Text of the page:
I don't want to go on the roller coasters any more

We went away on holidays this week, to a place where they have roller coasters.

Lots of them. Specifically, ones like this:

See that? It has more gravity force than a trip on a space shuttle. My hair-raiser devil-may-care no-fear-since-he-was-two child thought he was in heaven. He went on everything, multiple times, and came out grinning.

I will say straight up that I did not go on this one. Not once. I was not even really tempted. But I went on others. For bad reasons. At the beginning, I felt the need to be a 'cool' parent. Also, a need to 'prove' something. I'm not sure what. In fact, I'm still asking myself what I possibly need to prove at the age of 43, to four children who know exactly what I'm like anyway, because they live with me.

So anyway, on day 1 I went on one roller coaster. It was bad, but it wasn't terrible.

On day 2, with careless bravado, I went on another.

This one.


I am seriously not kidding. Look at the top left of the picture. It goes down AND THEN UPSIDE DOWN at the same time. Also, the little carriages are wider than the rails so you feel like you're riding on nothing. RIDING ON NOTHING. VERY, VERY, VERY FAST.

It was horrifying.

First I made a fuss because they told me where to sit which was AT THE FRONT and I was definitely NOT going to do that. I said I AM 43 I AM NOT SITTING IN THE FRONT OF THIS THING. So they made faces at me while they rearranged people but then I found myself sitting on the edge of the carriage, so that if I fell off, which was feeling more and more likely, frankly, I'd go right out into the blue sky before I smashed all my limbs and torso into the ground. 

My son laughed at me.

And then the ride started.

Weirdly, the only thought I had through my mind the whole time that it twisted and turned and fell over itself in its continual attempts to freak me out was this: TRUST THE PROCESS.

Trust the process. I put my faith in engineers, in designers, in the reputation of the theme park, in the fact that Australia has safety standards, and in the justice system that would give me reparations if I was damaged by this horrible, horrible experience.

Trust the process.

My mind is so nuts. WHILE I WAS IN THE AIR, flipping and twisting, I started thinking about life, and how even in the crazy situations, the most important thing to do is to trust what you know is true, and what you know to do, even when you have absolutely no control, and even when...

And then my thoughts broke off and I went here: OHMIGOSH I AM GOING TO DIEEEEEEE.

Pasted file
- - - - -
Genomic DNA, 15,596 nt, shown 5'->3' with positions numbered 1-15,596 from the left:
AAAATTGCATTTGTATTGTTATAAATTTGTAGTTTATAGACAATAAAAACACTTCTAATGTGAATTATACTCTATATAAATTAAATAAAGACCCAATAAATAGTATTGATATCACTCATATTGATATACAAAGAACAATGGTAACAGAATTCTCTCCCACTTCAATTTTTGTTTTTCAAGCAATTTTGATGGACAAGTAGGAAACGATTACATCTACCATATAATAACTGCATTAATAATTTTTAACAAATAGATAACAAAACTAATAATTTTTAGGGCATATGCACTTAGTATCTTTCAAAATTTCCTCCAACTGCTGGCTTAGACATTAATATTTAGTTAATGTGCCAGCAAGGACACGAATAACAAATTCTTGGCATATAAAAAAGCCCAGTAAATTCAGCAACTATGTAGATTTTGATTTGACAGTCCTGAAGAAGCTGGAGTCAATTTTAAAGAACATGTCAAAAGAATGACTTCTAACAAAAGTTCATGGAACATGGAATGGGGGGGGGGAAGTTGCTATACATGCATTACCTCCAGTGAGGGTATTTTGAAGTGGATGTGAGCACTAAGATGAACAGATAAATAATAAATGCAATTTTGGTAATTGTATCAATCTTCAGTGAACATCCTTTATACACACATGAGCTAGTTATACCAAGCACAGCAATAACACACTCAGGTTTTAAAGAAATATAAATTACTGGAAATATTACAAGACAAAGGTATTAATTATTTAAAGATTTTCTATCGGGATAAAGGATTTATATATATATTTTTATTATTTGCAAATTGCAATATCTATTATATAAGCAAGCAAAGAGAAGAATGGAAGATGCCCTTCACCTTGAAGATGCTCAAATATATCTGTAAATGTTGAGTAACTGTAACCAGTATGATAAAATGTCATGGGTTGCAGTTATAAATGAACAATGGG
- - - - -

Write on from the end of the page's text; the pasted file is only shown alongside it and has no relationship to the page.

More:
Beside me, my 10 year old son was grinning his head off and holding up his arms ("LOOK MUM NO HANDS") and having a wonderful time.

I was NOT having a wonderful time.

Trust the process. Yeah, right. Just get me off already.

On Day 3 I managed to get out of going back to the roller coasters. Also day 4. But on day 5, my number was up. The 10 year old was desperate for more rides and I was the designated parent.

"I won't go on the green one or the red one," I said. 

"The one that goes straight up and down?" he said hopefully? "That's not too bad."

I looked at it and considered. It was unidirectional. Just up and then down. Up again, and down again. I could probably cope. 

Ha ha ha ha ha.

In less than half a second I travelled faster than I've ever travelled in my entire existence. At least, it felt like it. I was down and then I was uuuuuuuuuuuup and ohmigosh doooooooowwwwwwwn again and up and down and down and up and DYING THANK YOU VERY MUCH.

The kid laughed once again as I stumbled off. "I'm 43," I snarled at him, as if that should tell him everything but he insisted: "No, it's FANTASTIC MUM."

I refused to go on the red one because, obvs. And then I refused to go on a purple one, where your feet were left dangling in the air (!!!!!) while you zoomed upside down and around and about. I also refused to go on the green one again, because, you know... potential for death.

And then he tricked me. "This one's fine, Mum," he said, ignoring the fact that I had a headache and was now feeling kind of icky. "Even the six year old went on it."

He neglected to remind me that the six year old came off it in tears and had to be cajoled back to happiness with sugar. It was a convenient omission, and out of mother-guilt, I said okay, I would go.

I should not have gone.

It was in the dark, and spooky and went backwards and round and round and round and by the time I got off I felt about 63, not 43, because some things ARE JUST TOO MUCH TO BEAR, ORRIGHT?

So forget 'trust the process'. Forget the mother guilt and the 'cool mum' rubbish and the 'I have something to prove' tripe. I have nothing to prove now. I do not want to trust engineers and ride designers for safety when their whole intention is to freak the living daylights out of me. 


It's been fun (well, it was once...) and now I'm done. No more rides. That's all folks.